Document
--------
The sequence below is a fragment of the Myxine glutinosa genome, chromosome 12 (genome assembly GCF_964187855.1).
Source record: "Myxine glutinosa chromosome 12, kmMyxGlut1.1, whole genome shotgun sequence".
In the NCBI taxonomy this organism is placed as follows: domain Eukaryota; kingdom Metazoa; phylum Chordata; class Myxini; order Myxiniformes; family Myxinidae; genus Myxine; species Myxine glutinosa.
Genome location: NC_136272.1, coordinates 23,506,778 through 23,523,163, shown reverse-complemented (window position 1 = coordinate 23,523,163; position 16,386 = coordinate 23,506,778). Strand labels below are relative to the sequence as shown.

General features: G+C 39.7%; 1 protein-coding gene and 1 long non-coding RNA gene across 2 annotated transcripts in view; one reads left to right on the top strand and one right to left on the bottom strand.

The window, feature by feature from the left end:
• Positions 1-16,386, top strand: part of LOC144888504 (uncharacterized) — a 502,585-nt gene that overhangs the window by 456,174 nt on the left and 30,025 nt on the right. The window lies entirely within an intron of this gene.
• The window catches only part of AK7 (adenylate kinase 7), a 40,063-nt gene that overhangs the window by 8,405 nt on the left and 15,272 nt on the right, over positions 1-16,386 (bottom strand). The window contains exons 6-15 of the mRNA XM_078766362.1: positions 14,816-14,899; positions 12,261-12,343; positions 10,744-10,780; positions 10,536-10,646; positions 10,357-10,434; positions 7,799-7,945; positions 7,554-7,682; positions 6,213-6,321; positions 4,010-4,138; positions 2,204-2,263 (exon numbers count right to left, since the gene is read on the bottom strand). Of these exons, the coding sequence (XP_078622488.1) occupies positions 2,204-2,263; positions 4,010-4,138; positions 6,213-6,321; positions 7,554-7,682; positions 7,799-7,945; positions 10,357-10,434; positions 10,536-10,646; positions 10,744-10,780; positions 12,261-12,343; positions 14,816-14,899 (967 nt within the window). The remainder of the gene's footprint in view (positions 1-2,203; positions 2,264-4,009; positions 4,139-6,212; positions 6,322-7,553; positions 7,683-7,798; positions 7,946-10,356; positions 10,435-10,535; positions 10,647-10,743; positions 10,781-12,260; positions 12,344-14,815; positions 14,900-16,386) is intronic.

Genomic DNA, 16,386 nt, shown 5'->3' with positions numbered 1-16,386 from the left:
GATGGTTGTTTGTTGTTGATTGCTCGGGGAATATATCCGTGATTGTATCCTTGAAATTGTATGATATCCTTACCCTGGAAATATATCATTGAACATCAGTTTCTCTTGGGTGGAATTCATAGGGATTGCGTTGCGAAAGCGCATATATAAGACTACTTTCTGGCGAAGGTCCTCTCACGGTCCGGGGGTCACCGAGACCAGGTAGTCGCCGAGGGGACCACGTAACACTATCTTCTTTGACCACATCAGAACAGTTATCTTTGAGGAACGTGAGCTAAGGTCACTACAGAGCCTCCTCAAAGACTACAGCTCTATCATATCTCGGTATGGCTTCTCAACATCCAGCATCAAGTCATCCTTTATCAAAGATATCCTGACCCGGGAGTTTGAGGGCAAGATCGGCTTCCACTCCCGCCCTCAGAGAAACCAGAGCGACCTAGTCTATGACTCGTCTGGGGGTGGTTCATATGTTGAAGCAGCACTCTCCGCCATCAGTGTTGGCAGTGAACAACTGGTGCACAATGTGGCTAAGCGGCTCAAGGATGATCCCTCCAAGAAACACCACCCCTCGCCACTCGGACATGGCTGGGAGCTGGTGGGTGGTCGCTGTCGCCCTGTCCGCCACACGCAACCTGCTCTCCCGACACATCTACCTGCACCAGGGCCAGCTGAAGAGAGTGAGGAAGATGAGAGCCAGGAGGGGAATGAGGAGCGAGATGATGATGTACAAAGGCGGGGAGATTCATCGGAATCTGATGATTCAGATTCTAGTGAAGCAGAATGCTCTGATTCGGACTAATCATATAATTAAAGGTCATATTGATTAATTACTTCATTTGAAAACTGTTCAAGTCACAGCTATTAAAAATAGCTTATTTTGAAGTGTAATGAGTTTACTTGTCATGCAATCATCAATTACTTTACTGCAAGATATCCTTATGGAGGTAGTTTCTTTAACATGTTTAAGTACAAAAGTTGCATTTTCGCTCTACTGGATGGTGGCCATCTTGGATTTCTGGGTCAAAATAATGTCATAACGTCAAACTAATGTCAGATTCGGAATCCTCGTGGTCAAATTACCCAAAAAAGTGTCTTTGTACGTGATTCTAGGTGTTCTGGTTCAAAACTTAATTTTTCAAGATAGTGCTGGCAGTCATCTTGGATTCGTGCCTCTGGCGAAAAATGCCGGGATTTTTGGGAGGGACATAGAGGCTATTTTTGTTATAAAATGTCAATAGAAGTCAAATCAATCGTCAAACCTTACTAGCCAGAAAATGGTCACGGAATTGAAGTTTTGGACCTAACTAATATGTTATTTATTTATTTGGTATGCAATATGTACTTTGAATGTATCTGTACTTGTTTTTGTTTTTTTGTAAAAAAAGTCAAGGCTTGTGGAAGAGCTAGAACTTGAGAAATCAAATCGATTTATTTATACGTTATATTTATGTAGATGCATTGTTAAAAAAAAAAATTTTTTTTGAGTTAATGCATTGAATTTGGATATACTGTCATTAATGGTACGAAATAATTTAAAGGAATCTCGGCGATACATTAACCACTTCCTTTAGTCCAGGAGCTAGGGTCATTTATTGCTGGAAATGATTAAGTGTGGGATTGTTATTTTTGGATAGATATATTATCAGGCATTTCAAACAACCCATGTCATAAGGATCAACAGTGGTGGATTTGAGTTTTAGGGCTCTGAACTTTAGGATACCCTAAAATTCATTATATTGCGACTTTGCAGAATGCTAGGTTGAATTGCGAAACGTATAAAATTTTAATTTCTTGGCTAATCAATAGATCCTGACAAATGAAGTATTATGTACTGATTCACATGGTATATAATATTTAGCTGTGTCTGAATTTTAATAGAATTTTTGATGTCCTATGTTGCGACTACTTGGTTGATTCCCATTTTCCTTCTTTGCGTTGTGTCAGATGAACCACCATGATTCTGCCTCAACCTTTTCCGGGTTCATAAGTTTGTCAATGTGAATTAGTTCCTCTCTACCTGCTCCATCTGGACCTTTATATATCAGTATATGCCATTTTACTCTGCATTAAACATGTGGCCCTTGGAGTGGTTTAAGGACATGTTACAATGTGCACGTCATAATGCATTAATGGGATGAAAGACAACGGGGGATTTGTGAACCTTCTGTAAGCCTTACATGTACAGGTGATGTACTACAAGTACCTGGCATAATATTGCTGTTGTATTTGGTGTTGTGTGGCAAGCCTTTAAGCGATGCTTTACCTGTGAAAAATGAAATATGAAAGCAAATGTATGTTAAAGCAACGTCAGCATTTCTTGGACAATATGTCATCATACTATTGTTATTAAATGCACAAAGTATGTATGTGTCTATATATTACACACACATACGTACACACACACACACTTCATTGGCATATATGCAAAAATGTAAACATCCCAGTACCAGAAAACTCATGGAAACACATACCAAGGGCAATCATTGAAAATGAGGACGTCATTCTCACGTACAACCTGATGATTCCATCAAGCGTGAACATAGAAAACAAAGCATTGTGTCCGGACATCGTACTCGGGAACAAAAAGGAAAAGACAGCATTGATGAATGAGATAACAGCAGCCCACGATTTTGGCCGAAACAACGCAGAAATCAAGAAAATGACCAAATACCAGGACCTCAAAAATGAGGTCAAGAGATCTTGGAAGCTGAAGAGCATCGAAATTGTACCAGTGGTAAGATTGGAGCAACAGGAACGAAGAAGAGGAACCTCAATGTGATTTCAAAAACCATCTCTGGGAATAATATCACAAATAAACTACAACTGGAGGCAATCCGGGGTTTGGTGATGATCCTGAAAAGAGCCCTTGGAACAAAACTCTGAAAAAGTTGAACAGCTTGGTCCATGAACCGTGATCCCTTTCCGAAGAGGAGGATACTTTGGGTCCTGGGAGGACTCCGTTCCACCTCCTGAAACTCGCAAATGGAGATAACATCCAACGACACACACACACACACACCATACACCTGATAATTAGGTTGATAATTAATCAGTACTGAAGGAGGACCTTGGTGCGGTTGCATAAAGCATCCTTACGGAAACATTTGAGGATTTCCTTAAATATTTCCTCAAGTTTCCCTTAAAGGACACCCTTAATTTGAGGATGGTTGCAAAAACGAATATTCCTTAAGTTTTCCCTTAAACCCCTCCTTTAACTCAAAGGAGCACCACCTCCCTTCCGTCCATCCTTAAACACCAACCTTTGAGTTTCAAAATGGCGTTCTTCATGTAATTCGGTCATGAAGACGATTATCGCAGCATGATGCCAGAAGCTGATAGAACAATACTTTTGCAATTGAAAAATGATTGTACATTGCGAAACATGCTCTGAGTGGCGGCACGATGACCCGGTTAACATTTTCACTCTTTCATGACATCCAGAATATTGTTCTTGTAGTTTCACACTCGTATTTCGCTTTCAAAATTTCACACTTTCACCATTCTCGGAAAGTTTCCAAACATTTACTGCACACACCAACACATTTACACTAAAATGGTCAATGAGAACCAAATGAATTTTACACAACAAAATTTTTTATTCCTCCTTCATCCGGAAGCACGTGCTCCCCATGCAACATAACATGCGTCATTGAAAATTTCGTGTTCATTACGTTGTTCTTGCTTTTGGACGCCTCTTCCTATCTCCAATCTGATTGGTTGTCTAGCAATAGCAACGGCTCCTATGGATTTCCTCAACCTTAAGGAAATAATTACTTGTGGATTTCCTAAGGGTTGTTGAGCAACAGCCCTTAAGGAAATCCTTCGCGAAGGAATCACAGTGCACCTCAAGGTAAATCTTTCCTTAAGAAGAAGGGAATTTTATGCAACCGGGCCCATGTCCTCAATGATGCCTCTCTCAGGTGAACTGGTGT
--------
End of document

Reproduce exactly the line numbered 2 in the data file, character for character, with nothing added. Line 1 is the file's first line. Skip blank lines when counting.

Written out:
Source record: "Myxine glutinosa chromosome 12, kmMyxGlut1.1, whole genome shotgun sequence".